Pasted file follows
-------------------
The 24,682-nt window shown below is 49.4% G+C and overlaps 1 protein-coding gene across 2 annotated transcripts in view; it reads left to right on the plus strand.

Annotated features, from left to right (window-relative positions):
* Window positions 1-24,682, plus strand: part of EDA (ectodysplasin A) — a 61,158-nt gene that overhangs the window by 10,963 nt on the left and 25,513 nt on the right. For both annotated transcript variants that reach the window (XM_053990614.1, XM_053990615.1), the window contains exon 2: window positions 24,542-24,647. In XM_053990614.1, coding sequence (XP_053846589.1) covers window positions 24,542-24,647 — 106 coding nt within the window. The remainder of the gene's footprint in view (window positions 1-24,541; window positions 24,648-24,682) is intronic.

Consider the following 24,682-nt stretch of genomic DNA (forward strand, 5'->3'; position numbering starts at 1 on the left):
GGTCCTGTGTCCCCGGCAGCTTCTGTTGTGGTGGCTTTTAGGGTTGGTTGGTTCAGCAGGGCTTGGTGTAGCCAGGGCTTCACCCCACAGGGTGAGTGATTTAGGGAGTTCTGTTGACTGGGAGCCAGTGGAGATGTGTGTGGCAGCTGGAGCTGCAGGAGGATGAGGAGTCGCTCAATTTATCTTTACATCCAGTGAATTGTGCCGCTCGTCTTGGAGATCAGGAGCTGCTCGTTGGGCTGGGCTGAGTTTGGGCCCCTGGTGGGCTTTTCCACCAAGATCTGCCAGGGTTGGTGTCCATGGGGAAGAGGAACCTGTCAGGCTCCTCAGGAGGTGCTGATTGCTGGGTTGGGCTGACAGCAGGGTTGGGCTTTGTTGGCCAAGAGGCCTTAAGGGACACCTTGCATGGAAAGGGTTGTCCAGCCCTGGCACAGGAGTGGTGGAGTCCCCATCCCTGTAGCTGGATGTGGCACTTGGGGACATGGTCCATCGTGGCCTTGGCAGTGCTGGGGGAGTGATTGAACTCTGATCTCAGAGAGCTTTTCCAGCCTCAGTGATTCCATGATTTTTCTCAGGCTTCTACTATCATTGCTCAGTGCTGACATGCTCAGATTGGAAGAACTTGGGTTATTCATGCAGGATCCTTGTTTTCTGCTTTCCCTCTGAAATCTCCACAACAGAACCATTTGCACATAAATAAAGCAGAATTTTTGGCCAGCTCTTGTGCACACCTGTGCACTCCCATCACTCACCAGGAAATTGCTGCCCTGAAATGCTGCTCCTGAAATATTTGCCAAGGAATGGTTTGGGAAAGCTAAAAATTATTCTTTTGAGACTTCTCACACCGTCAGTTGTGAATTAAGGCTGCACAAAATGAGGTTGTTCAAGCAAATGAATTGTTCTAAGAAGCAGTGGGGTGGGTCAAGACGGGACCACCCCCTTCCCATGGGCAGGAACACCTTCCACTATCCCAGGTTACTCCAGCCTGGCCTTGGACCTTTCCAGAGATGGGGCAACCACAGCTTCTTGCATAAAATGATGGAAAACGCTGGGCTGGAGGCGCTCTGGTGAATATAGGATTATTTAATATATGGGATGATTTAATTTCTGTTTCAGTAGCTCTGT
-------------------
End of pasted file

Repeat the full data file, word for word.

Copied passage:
The 24,682-nt window shown below is 49.4% G+C and overlaps 1 protein-coding gene across 2 annotated transcripts in view; it reads left to right on the plus strand.

Annotated features, from left to right (window-relative positions):
* Window positions 1-24,682, plus strand: part of EDA (ectodysplasin A) — a 61,158-nt gene that overhangs the window by 10,963 nt on the left and 25,513 nt on the right. For both annotated transcript variants that reach the window (XM_053990614.1, XM_053990615.1), the window contains exon 2: window positions 24,542-24,647. In XM_053990614.1, coding sequence (XP_053846589.1) covers window positions 24,542-24,647 — 106 coding nt within the window. The remainder of the gene's footprint in view (window positions 1-24,541; window positions 24,648-24,682) is intronic.

Consider the following 24,682-nt stretch of genomic DNA (forward strand, 5'->3'; position numbering starts at 1 on the left):
GGTCCTGTGTCCCCGGCAGCTTCTGTTGTGGTGGCTTTTAGGGTTGGTTGGTTCAGCAGGGCTTGGTGTAGCCAGGGCTTCACCCCACAGGGTGAGTGATTTAGGGAGTTCTGTTGACTGGGAGCCAGTGGAGATGTGTGTGGCAGCTGGAGCTGCAGGAGGATGAGGAGTCGCTCAATTTATCTTTACATCCAGTGAATTGTGCCGCTCGTCTTGGAGATCAGGAGCTGCTCGTTGGGCTGGGCTGAGTTTGGGCCCCTGGTGGGCTTTTCCACCAAGATCTGCCAGGGTTGGTGTCCATGGGGAAGAGGAACCTGTCAGGCTCCTCAGGAGGTGCTGATTGCTGGGTTGGGCTGACAGCAGGGTTGGGCTTTGTTGGCCAAGAGGCCTTAAGGGACACCTTGCATGGAAAGGGTTGTCCAGCCCTGGCACAGGAGTGGTGGAGTCCCCATCCCTGTAGCTGGATGTGGCACTTGGGGACATGGTCCATCGTGGCCTTGGCAGTGCTGGGGGAGTGATTGAACTCTGATCTCAGAGAGCTTTTCCAGCCTCAGTGATTCCATGATTTTTCTCAGGCTTCTACTATCATTGCTCAGTGCTGACATGCTCAGATTGGAAGAACTTGGGTTATTCATGCAGGATCCTTGTTTTCTGCTTTCCCTCTGAAATCTCCACAACAGAACCATTTGCACATAAATAAAGCAGAATTTTTGGCCAGCTCTTGTGCACACCTGTGCACTCCCATCACTCACCAGGAAATTGCTGCCCTGAAATGCTGCTCCTGAAATATTTGCCAAGGAATGGTTTGGGAAAGCTAAAAATTATTCTTTTGAGACTTCTCACACCGTCAGTTGTGAATTAAGGCTGCACAAAATGAGGTTGTTCAAGCAAATGAATTGTTCTAAGAAGCAGTGGGGTGGGTCAAGACGGGACCACCCCCTTCCCATGGGCAGGAACACCTTCCACTATCCCAGGTTACTCCAGCCTGGCCTTGGACCTTTCCAGAGATGGGGCAACCACAGCTTCTTGCATAAAATGATGGAAAACGCTGGGCTGGAGGCGCTCTGGTGAATATAGGATTATTTAATATATGGGATGATTTAATTTCTGTTTCAGTAGCTCTGT